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Dmitry Gurevich vs Lev Alburt
It (matches) (1989), USA
Indian Game: Anti-Nimzo-Indian (E10)  ·  0-1

ANALYSIS [x]

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Kibitzer's Corner
Jan-10-04  Taidanii: 34. Rfxc4 was horrible he loses material AND helps black strengthen the pawn structure. Someone clarify the choice here.
Jan-10-04  bilikidder: OK, look carefully at the position that arises after 33…Nc4. By making this move, Black has launched two attacks. His N is threatening the white Q and the black Q is threatening Rf4. Rf4 is defended only by the Qd2 and not by pawn g3 (do you see why?). White is stuck with a problem because his Q cannot defend the R because the black N is guarding e3 as well. The Q cannot go to d4 either (do you see why?). White does not want to lose his Q or his R for free. So the best move in this bad situation for White is to play 34. RfxN, removing the N that is attacking his Q (because he would have lost his R anyway).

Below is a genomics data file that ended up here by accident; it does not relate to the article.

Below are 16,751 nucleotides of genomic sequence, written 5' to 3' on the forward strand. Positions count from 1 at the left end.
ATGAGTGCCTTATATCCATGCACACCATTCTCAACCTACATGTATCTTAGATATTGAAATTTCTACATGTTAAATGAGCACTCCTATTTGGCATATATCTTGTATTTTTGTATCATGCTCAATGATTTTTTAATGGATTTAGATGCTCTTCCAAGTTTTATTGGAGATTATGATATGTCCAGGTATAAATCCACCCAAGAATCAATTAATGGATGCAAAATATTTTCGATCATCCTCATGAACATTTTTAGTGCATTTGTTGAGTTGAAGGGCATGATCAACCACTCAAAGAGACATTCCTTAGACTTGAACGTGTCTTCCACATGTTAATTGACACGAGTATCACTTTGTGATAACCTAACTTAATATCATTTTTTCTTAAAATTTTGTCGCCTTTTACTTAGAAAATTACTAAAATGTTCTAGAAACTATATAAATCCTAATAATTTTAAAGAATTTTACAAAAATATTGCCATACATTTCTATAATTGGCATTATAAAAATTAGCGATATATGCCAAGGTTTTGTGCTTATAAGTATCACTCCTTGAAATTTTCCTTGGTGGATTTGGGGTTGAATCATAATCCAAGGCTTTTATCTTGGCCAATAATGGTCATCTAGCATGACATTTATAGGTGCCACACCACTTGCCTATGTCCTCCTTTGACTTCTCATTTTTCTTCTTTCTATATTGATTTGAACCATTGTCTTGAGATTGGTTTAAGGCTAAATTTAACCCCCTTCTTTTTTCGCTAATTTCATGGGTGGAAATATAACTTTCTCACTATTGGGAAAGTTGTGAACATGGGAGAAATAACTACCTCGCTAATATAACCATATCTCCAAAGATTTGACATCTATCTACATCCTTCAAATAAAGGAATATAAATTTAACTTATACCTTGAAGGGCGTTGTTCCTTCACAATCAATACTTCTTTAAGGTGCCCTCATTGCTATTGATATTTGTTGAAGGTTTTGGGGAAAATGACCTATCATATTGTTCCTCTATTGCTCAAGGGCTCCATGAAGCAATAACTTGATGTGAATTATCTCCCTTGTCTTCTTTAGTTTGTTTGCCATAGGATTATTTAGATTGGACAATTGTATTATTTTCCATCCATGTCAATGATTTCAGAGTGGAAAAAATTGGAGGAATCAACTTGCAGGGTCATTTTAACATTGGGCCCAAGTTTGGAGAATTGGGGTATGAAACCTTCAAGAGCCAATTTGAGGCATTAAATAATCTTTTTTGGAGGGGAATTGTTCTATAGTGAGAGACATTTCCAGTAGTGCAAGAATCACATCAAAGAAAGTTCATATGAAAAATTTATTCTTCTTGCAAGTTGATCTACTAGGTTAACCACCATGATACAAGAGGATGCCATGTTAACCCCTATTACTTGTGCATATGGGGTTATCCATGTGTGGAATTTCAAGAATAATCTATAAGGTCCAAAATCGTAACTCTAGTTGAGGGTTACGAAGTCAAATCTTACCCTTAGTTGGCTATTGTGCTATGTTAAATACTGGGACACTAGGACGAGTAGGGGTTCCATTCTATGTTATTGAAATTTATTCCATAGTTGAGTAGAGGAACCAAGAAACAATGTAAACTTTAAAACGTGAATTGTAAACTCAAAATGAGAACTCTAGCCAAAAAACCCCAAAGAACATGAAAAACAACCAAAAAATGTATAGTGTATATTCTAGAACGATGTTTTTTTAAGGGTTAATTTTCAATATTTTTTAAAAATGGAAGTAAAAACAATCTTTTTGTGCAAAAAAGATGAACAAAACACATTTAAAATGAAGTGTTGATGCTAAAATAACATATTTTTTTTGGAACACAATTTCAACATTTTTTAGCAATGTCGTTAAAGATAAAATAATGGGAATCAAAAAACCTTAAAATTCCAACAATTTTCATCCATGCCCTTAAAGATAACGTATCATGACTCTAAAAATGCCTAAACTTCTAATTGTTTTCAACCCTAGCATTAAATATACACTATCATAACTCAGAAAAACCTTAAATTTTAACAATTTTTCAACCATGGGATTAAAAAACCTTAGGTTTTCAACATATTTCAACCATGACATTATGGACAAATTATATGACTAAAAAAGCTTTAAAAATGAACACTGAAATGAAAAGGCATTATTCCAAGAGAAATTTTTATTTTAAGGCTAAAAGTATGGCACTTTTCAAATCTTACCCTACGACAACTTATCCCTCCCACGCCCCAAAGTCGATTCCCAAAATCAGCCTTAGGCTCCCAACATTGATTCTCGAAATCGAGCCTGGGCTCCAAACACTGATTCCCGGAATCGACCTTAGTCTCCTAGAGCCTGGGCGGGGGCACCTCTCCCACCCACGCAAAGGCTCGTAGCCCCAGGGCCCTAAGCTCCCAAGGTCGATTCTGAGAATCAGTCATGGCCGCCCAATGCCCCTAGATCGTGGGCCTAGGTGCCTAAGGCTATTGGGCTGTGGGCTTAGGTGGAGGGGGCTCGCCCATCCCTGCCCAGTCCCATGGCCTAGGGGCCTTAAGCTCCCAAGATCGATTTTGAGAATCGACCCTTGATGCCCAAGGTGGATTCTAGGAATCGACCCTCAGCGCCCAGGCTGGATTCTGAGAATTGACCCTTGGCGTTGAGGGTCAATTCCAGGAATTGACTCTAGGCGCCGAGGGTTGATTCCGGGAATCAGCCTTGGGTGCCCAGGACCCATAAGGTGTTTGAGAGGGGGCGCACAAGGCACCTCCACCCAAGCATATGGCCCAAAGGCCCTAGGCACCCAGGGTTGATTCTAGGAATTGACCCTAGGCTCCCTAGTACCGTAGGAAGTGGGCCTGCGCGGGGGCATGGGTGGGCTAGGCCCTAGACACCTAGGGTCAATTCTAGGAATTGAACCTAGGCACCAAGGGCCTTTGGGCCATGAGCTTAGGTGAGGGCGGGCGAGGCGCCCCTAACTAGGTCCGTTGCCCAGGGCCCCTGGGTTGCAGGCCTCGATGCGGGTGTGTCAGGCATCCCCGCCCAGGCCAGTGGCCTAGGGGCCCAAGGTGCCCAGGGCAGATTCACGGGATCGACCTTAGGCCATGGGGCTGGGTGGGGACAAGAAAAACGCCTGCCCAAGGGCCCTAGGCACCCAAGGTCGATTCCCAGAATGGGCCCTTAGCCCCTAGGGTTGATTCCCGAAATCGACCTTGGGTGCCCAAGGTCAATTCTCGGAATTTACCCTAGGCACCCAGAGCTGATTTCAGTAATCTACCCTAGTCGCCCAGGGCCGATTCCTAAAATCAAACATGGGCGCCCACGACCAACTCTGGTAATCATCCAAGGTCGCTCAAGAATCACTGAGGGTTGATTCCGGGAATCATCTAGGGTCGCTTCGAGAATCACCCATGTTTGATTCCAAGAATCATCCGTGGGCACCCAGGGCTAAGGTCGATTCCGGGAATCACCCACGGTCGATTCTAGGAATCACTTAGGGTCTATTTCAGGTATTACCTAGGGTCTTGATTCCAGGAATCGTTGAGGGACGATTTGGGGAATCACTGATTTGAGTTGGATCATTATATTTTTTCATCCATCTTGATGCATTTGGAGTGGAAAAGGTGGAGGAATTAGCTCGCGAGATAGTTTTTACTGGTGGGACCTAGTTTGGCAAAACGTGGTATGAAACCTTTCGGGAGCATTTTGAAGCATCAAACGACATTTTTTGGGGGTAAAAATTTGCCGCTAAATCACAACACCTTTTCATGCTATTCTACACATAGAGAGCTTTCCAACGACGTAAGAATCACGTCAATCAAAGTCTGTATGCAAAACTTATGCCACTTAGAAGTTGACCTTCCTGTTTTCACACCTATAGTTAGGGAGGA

The last time I gave you advice: Leko vs Kasparov, 2003 , I sensed you were frustrated because you didn’t see the answer. My advice is for you to look carefully at a position and try to assess the threats that either side may have (pins, forks, attacks, etc.).

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Featured in the Following Game Collection[what is this?]
75
from TRENDS English with 1 ...c5 (McNab) by Chessdreamer

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